Sunday, June 27, 2010

MCAT Scores for Medical Students by Gender

The chart above is based on average MCAT scores by gender for students admitted to U.S. medical schools in each year between 2002 and 2009 (data here).  Men consistently have higher MCAT scores (30.975 average score for the 2002-2009 period) than women (29.5375 points) by an annual average of 1.4375 points for this period.  In the most recent year of 2009, men scored higher on average by 1.50 points (31.6 men vs. 30.1 women), which is a statistically significant difference with a t-statistic of 25.08 from a "difference of means test" (prob = 0.0000). 


At 6/28/2010 5:53 PM, Anonymous Hank said...

Do we have the data on graduation rates by these categories?

At 6/30/2010 6:01 PM, Blogger RaplhCramden said...

The graduation rates is a great comment. If women graduate at a higher rate than men, then the schools are paying more per male doctor than per female doctor.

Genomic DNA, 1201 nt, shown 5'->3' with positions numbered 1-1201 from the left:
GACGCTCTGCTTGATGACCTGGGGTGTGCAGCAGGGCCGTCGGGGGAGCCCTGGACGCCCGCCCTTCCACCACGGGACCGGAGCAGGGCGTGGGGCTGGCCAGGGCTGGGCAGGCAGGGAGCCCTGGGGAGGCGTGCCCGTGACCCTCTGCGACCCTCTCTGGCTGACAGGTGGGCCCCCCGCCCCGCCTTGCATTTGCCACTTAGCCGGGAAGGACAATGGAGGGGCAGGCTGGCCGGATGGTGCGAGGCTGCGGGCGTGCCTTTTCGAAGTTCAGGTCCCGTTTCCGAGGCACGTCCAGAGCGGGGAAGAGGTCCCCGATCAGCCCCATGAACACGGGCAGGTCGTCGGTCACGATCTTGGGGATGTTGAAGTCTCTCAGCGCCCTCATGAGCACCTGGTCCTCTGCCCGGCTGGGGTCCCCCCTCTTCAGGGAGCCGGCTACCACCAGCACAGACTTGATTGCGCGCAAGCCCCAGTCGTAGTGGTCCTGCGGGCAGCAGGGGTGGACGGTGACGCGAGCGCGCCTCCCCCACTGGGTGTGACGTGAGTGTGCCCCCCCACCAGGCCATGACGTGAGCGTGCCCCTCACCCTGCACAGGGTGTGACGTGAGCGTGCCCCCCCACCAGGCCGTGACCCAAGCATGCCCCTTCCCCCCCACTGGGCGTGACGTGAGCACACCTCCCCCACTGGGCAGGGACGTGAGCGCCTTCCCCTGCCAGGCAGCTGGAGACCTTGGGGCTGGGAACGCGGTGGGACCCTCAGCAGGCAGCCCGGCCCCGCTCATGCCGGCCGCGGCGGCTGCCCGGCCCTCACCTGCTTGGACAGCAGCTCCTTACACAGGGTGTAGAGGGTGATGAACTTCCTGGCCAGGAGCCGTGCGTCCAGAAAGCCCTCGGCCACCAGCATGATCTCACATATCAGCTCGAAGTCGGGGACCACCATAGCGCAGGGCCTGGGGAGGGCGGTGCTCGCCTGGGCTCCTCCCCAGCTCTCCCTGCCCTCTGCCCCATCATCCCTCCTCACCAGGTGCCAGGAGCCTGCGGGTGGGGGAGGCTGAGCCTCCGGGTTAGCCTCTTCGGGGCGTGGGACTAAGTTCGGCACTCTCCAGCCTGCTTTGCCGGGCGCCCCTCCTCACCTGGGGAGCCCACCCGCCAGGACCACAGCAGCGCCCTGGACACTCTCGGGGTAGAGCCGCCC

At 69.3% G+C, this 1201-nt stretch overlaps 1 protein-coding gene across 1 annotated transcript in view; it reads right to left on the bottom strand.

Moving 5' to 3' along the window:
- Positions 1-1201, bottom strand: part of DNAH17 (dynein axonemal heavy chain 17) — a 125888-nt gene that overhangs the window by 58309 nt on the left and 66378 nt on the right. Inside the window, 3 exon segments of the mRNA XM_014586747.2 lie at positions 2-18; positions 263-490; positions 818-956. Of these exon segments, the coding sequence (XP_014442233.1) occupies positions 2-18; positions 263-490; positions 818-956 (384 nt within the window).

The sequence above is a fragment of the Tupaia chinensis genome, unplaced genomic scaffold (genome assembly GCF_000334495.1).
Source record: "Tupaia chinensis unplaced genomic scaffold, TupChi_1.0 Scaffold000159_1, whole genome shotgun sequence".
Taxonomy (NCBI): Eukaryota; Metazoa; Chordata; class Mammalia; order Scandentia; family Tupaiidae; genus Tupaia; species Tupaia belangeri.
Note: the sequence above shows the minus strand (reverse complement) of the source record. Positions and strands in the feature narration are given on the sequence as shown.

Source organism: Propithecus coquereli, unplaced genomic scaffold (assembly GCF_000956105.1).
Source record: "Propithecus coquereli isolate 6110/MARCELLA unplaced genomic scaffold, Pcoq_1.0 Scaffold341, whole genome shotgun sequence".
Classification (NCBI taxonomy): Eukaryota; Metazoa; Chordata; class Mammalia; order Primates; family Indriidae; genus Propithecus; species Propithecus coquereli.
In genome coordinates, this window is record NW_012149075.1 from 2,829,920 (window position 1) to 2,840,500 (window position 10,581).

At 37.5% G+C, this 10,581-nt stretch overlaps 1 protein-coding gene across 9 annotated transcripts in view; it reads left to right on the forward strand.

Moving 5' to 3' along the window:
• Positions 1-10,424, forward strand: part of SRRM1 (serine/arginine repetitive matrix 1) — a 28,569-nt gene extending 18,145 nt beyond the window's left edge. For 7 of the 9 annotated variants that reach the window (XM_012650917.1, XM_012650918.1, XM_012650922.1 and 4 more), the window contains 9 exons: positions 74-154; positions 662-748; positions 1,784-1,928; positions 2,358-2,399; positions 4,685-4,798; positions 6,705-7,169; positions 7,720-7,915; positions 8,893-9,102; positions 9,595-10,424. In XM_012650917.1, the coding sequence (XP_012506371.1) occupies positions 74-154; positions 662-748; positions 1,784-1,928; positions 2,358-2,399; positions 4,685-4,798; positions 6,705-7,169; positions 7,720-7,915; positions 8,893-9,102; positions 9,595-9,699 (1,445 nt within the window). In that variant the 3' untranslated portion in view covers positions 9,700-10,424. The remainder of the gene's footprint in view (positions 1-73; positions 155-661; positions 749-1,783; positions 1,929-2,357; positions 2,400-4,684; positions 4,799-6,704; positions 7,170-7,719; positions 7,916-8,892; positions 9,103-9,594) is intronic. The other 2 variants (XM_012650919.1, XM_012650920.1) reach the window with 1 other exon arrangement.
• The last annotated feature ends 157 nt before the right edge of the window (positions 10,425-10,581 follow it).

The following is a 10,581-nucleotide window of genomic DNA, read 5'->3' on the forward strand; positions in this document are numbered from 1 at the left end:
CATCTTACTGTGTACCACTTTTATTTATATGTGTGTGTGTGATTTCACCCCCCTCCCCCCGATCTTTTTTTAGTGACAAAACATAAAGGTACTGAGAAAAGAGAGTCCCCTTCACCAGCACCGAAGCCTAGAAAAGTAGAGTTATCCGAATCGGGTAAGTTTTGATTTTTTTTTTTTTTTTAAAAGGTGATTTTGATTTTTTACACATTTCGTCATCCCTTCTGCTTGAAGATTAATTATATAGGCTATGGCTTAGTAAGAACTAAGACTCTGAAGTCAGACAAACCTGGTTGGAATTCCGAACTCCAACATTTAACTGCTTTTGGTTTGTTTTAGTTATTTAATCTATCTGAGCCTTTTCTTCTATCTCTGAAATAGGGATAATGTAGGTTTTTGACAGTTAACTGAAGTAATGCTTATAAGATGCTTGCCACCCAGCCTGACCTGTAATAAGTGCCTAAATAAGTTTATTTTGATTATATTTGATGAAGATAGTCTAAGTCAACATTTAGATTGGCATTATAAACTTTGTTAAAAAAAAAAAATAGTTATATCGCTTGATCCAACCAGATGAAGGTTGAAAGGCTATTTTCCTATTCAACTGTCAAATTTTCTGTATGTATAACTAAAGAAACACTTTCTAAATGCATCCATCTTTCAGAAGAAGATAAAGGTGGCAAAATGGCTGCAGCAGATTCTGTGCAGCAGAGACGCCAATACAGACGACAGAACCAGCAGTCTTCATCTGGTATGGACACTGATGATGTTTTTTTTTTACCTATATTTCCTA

At 6/30/2010 6:02 PM, Blogger RaplhCramden said...

From that same data, women have a slightly higher GPA entering medical school than men. My recollection from my teaching days is that GPA is a better indicator of performance than are standardized tests.

At 6/30/2010 6:31 PM, Blogger RaplhCramden said...

An indicator that women were being preferred over men would be if the medical schools were willing to admit women who graduated at a lower rate than men. Looking at the graduate and enrollment data at the best proxy we can think of for this is graduates/enrollment as the years go by. From this we see higher rates of graduation for women (21.6%) than men (20.8%) in 2009. It would appear admitted women have a slightly better chance of graduating than admitted men.


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